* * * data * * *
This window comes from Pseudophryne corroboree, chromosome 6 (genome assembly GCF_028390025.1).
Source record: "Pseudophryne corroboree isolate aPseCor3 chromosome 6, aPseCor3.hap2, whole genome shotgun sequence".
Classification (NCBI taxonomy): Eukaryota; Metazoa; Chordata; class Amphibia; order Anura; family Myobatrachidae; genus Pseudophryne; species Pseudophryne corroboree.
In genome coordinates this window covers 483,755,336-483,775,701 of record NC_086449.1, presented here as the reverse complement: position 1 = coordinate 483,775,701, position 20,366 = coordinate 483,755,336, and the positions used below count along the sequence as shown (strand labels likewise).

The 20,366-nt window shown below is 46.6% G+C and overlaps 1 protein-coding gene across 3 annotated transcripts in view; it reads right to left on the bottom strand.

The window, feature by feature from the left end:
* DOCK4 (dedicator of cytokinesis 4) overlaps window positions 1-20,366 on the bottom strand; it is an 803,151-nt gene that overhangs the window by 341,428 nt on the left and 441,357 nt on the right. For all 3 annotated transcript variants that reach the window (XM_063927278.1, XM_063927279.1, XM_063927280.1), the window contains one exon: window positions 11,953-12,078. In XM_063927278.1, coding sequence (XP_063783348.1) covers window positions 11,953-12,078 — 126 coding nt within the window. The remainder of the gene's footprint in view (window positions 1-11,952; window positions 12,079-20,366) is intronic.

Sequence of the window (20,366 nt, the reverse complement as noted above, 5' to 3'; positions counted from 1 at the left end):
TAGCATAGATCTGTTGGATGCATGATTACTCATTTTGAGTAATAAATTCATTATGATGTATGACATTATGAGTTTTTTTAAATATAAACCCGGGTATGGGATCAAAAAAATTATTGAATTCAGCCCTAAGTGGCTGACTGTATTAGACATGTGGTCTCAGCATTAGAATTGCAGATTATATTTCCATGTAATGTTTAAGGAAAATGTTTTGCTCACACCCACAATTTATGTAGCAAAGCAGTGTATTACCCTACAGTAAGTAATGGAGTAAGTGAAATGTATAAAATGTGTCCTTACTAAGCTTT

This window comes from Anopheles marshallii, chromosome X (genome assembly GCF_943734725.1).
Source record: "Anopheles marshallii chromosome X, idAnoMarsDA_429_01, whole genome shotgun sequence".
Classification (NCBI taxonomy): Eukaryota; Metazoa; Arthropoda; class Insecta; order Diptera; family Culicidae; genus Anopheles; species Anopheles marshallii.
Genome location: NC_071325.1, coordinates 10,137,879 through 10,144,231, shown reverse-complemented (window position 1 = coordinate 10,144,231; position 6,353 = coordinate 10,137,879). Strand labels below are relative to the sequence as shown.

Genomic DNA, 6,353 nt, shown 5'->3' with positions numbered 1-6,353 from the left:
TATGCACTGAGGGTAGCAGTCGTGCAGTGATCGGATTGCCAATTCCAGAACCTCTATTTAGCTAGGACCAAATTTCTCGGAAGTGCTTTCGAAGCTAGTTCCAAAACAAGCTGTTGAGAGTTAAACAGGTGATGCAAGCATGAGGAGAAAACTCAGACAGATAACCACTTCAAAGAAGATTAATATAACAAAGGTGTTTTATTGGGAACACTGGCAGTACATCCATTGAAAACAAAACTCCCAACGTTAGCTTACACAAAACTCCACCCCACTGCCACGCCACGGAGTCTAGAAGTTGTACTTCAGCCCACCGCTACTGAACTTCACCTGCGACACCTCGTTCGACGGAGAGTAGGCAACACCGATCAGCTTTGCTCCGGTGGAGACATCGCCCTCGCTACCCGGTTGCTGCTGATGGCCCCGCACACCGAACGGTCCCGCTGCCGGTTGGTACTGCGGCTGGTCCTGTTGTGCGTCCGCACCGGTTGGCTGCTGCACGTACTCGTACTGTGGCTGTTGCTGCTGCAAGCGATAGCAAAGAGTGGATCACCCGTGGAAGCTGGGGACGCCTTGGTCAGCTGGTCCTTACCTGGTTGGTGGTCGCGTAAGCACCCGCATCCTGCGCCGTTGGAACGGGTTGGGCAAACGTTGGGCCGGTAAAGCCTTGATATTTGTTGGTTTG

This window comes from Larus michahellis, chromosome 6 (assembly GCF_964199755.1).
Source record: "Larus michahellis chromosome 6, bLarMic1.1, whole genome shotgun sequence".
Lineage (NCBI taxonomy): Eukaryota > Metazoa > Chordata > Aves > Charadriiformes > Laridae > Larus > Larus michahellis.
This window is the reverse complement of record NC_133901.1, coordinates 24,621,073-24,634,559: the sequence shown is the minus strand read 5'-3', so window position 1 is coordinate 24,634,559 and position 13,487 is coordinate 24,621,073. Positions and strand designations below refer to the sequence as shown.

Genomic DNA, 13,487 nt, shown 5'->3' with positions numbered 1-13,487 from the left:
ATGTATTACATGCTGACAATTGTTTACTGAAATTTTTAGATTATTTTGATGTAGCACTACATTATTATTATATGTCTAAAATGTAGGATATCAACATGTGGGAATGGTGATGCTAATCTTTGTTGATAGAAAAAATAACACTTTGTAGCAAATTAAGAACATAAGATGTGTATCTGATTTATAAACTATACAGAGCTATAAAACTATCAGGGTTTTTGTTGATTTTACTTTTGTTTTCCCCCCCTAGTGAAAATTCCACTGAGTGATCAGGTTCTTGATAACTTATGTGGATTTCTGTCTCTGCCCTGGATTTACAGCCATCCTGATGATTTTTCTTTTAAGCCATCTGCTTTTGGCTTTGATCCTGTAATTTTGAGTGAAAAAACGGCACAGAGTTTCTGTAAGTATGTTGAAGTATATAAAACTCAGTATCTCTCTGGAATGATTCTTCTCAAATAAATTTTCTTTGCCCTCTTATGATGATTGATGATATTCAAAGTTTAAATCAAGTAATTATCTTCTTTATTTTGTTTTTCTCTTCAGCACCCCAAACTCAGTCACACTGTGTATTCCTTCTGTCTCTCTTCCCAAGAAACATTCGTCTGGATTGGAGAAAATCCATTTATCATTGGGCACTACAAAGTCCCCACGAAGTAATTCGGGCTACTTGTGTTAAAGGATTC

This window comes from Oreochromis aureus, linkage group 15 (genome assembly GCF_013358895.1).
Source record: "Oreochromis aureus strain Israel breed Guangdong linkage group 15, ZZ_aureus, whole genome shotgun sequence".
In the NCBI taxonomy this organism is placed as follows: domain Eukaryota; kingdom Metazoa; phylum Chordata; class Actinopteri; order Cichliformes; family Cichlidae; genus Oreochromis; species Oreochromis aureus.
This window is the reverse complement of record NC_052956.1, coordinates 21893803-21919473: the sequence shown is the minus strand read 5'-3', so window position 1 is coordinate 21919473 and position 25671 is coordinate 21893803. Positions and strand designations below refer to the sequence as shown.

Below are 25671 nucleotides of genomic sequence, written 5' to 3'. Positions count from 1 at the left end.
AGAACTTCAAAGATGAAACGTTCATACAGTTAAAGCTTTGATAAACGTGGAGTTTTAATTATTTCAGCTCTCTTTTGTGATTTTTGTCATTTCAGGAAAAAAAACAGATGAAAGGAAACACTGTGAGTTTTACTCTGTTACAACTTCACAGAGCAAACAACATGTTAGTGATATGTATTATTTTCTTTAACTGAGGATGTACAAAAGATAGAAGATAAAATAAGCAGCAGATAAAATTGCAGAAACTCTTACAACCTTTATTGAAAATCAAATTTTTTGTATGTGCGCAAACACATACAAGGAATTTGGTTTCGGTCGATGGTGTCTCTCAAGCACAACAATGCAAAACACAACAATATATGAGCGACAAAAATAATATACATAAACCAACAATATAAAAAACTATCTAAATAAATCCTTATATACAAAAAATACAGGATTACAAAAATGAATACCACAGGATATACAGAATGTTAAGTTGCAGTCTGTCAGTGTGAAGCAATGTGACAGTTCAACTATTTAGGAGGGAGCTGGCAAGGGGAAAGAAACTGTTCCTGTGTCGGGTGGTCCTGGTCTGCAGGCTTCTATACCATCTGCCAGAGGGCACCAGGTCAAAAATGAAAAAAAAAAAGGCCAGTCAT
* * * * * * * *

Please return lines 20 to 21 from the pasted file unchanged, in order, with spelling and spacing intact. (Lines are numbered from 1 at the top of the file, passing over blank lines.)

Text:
Genomic DNA, 13,487 nt, shown 5'->3' with positions numbered 1-13,487 from the left:
ATGTATTACATGCTGACAATTGTTTACTGAAATTTTTAGATTATTTTGATGTAGCACTACATTATTATTATATGTCTAAAATGTAGGATATCAACATGTGGGAATGGTGATGCTAATCTTTGTTGATAGAAAAAATAACACTTTGTAGCAAATTAAGAACATAAGATGTGTATCTGATTTATAAACTATACAGAGCTATAAAACTATCAGGGTTTTTGTTGATTTTACTTTTGTTTTCCCCCCCTAGTGAAAATTCCACTGAGTGATCAGGTTCTTGATAACTTATGTGGATTTCTGTCTCTGCCCTGGATTTACAGCCATCCTGATGATTTTTCTTTTAAGCCATCTGCTTTTGGCTTTGATCCTGTAATTTTGAGTGAAAAAACGGCACAGAGTTTCTGTAAGTATGTTGAAGTATATAAAACTCAGTATCTCTCTGGAATGATTCTTCTCAAATAAATTTTCTTTGCCCTCTTATGATGATTGATGATATTCAAAGTTTAAATCAAGTAATTATCTTCTTTATTTTGTTTTTCTCTTCAGCACCCCAAACTCAGTCACACTGTGTATTCCTTCTGTCTCTCTTCCCAAGAAACATTCGTCTGGATTGGAGAAAATCCATTTATCATTGGGCACTACAAAGTCCCCACGAAGTAATTCGGGCTACTTGTGTTAAAGGATTC